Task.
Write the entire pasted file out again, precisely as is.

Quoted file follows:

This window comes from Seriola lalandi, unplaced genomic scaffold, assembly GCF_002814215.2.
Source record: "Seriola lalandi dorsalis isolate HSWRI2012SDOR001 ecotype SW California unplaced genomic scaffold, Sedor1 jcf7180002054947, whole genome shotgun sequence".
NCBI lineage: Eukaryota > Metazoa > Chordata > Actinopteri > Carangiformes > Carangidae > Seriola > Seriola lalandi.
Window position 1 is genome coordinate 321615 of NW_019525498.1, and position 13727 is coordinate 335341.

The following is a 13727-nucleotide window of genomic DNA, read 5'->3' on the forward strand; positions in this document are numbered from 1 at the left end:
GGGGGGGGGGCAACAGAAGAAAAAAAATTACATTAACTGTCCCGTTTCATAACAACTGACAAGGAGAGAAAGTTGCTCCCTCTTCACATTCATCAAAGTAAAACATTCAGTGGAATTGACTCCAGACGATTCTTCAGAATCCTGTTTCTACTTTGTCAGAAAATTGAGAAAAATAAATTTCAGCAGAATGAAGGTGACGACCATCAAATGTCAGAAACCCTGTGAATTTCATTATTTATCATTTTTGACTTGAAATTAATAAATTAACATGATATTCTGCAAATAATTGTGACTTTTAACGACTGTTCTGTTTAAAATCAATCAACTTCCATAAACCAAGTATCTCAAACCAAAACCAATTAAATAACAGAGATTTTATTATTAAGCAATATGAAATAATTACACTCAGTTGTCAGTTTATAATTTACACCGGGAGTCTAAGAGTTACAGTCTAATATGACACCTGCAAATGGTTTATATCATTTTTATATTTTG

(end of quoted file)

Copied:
This window comes from Seriola lalandi, unplaced genomic scaffold, assembly GCF_002814215.2.
Source record: "Seriola lalandi dorsalis isolate HSWRI2012SDOR001 ecotype SW California unplaced genomic scaffold, Sedor1 jcf7180002054947, whole genome shotgun sequence".
NCBI lineage: Eukaryota > Metazoa > Chordata > Actinopteri > Carangiformes > Carangidae > Seriola > Seriola lalandi.
Window position 1 is genome coordinate 321615 of NW_019525498.1, and position 13727 is coordinate 335341.

The following is a 13727-nucleotide window of genomic DNA, read 5'->3' on the forward strand; positions in this document are numbered from 1 at the left end:
GGGGGGGGGGCAACAGAAGAAAAAAAATTACATTAACTGTCCCGTTTCATAACAACTGACAAGGAGAGAAAGTTGCTCCCTCTTCACATTCATCAAAGTAAAACATTCAGTGGAATTGACTCCAGACGATTCTTCAGAATCCTGTTTCTACTTTGTCAGAAAATTGAGAAAAATAAATTTCAGCAGAATGAAGGTGACGACCATCAAATGTCAGAAACCCTGTGAATTTCATTATTTATCATTTTTGACTTGAAATTAATAAATTAACATGATATTCTGCAAATAATTGTGACTTTTAACGACTGTTCTGTTTAAAATCAATCAACTTCCATAAACCAAGTATCTCAAACCAAAACCAATTAAATAACAGAGATTTTATTATTAAGCAATATGAAATAATTACACTCAGTTGTCAGTTTATAATTTACACCGGGAGTCTAAGAGTTACAGTCTAATATGACACCTGCAAATGGTTTATATCATTTTTATATTTTG